Both Apple and Sony intersect on the consumer and enterprise side of Lenovo's business, but even when given the benefit of the doubt on this chart, I have difficulty calling Sony an enterprise player.
While both of these companies make "prosumer"-class laptops, much more MacBooks end up being used in enterprises than Vaios. But with Lenovo's help, this could change soon.
(Editor's note: 2/6/2014 SONY has sold its VAIO PC business to Japan Industrial Partners for an undisclosed sum. We've altered the chart to reflect this.)
Asus also shares many product categories with Lenovo, but many of its product offerings do not exist in the lucrative North American market. Its PadFone, for example, will only become available in the US later in 2014.
Asus' "business" laptops, like Sony's, are essentially spec'ed-up versions of its consumer offerings, and its servers effectively have no presence here, either. Much of the same could be said for Acer's products (such as its smartphones), as well.
HP is clearly Lenovo's main competition now. To me, HP's challenges are much more serious than the ones Larry Dignan brought to light for Lenovo earlier.
As of its last earnings report for Q4 2013, the company's overall revenue is down, of which a poorly performing software division is a contributing factor. We'll have a more accurate picture when the company reports Q1 2014 earnings at the end of the month, but I'm not expecting a miracle turnaround.
HP is a much larger company overall and has other divisions that Lenovo lacks, such as services, UNIX systems, enterprise storage, networking equipment, and printers.
So the overhead that HP has to deal with is considerable, not to mention that the company also has to manufacture its hardware in China and also compete in the same supply chain in which Lenovo has a home court advantage, along with a huge, built-in domestic market.
It shouldn't go without mention that in addition to the retail channel, historically, Lenovo has sold desktops/laptops to IBM's customers on large software and services deals, and now, presumably, it will do the same with its (formerly IBM's) x86 servers. And in addition to IBM, it also has a strategic partnership with EMC.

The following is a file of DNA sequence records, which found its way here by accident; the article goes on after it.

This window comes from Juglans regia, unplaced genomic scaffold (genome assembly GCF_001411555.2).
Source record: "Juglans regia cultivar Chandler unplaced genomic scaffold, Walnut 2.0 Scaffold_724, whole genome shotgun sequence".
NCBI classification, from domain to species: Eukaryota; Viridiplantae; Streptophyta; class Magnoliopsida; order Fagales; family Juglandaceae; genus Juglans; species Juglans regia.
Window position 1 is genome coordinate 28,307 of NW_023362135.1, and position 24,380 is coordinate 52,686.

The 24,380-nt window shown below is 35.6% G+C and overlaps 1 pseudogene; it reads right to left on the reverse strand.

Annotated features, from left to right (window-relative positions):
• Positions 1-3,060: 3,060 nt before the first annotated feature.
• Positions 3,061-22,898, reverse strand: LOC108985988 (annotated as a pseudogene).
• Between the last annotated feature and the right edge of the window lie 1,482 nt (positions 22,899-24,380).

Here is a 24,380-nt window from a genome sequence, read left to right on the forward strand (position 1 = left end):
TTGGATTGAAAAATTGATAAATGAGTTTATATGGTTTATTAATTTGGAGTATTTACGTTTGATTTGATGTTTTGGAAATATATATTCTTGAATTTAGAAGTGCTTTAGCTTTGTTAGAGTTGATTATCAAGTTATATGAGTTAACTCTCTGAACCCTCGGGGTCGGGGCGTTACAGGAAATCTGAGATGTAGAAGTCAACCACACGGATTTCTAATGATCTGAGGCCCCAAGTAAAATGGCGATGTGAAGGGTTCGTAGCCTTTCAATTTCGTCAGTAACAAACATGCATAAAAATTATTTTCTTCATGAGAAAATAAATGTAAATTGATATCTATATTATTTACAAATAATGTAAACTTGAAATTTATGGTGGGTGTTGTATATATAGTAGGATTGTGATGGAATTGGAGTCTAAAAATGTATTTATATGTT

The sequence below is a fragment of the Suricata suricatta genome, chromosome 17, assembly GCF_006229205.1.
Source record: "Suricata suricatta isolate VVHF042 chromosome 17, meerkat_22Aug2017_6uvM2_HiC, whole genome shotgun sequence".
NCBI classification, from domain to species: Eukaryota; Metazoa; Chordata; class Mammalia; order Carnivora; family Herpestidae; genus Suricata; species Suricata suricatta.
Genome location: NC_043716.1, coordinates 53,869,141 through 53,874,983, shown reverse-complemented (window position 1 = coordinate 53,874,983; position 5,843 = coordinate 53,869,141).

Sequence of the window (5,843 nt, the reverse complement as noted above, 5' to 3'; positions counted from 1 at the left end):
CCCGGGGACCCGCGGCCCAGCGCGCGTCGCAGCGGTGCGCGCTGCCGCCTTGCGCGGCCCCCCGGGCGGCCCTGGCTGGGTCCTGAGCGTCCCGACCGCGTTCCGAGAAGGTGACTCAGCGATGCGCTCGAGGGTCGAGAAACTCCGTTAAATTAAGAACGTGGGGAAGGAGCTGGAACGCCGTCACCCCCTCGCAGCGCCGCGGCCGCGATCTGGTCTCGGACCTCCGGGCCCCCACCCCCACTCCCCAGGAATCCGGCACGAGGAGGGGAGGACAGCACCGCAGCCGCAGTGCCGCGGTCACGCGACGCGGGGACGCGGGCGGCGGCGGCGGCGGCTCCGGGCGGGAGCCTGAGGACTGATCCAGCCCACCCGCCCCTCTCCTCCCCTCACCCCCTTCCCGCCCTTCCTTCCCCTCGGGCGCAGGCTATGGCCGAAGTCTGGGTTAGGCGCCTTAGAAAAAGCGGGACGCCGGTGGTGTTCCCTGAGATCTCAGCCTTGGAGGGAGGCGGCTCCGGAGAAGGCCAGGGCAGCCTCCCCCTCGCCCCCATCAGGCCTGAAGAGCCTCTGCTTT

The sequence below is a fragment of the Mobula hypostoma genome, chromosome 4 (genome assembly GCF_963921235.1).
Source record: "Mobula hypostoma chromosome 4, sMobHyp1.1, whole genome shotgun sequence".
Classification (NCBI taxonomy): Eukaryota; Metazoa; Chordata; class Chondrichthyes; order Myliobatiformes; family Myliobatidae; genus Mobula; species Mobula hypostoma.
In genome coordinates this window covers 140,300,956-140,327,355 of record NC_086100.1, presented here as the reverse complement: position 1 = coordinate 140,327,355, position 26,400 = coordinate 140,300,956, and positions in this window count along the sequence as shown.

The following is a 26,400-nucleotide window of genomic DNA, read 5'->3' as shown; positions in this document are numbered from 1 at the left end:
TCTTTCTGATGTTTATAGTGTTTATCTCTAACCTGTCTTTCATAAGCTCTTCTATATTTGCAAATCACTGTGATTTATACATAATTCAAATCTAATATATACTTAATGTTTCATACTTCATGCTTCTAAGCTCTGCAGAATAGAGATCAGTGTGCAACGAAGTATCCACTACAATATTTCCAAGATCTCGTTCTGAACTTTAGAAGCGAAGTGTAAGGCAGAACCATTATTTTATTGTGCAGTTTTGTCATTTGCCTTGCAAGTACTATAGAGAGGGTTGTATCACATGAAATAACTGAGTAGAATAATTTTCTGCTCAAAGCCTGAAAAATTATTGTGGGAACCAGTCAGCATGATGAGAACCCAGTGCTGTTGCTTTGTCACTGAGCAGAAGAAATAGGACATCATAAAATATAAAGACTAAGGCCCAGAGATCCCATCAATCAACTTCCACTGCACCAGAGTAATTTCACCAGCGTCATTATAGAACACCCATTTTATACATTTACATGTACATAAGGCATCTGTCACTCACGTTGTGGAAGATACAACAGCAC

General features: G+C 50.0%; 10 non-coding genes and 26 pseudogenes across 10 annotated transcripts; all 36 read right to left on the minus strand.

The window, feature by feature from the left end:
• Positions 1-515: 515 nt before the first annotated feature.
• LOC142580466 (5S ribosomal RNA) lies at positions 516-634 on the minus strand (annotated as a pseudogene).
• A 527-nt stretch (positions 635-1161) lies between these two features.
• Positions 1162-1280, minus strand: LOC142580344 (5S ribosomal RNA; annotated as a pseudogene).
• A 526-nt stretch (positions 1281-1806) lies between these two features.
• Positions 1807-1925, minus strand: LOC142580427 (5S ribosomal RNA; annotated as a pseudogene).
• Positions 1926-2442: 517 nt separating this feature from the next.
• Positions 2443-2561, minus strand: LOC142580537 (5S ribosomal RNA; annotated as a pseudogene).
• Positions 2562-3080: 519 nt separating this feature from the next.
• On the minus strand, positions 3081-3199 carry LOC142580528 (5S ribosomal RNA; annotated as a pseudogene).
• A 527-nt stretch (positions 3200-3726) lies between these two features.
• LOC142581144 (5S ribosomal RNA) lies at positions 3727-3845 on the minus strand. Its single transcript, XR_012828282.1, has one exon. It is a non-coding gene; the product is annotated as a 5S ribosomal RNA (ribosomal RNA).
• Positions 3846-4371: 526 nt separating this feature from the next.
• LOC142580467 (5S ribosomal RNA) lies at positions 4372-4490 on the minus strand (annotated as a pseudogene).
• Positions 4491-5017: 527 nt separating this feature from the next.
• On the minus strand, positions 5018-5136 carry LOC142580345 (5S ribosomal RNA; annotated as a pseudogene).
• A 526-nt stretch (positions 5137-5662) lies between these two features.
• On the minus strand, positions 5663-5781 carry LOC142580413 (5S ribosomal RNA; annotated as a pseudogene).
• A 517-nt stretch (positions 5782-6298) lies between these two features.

In other words: Lenovo gets the benefit of having access to the same portfolio of things that HP has, without the baggage of actually owning them.
So if HP is going to have a rough ride when facing competition from Lenovo, we can surmise that a number of other also-rans on this list are also going to hit some serious turbulence. As I said back in May 2012, consolidation is an inevitability, but as to how that plays out eventually is anyone's guess.
So that gives us a complete competitive landscape. But there's another aspect to Lenovo, which I think is an intangible asset the company possesses that is perceived but not necessarily recognized offhand: Lenovo has the very same "cool" or "sexy" factor as it applies to business hardware as Apple does for its consumer products.
In a very practical sense, Lenovo is "yin" (dark) to Apple's "yang" (light) if we are to use a Chinese Daoist philosophical analogy. Hey, it's Chinese New Year and I'm fresh out of horse jokes. Let's run with it.
Like Apple, Lenovo has an instantly recognizable industrial design, which in every sense projects "executive" and "well engineered" with many of its products, particularly the ThinkPad line, which it bought from IBM in 2004.
There will almost certainly be a great deal of crossover of that industrial design, once the Motorola acquisition is complete and there is unified branding. With crossover sales of those product categories to its target audience as well.
There are other companies on this chart that are certainly business oriented, but they lack Lenovo's unique, jet black, this means business, "I drive a Cadillac CTS and have a key to the executive washroom" Amex corporate card-carrying and airline clubbing je ne sais quoi.
OK, that was French, not Mandarin, but you get the picture.
Is Lenovo's ultimate strategy to becoming top dog in PCs, mobile and enterprise by being yin to Apple's yang? Talk back and let me know.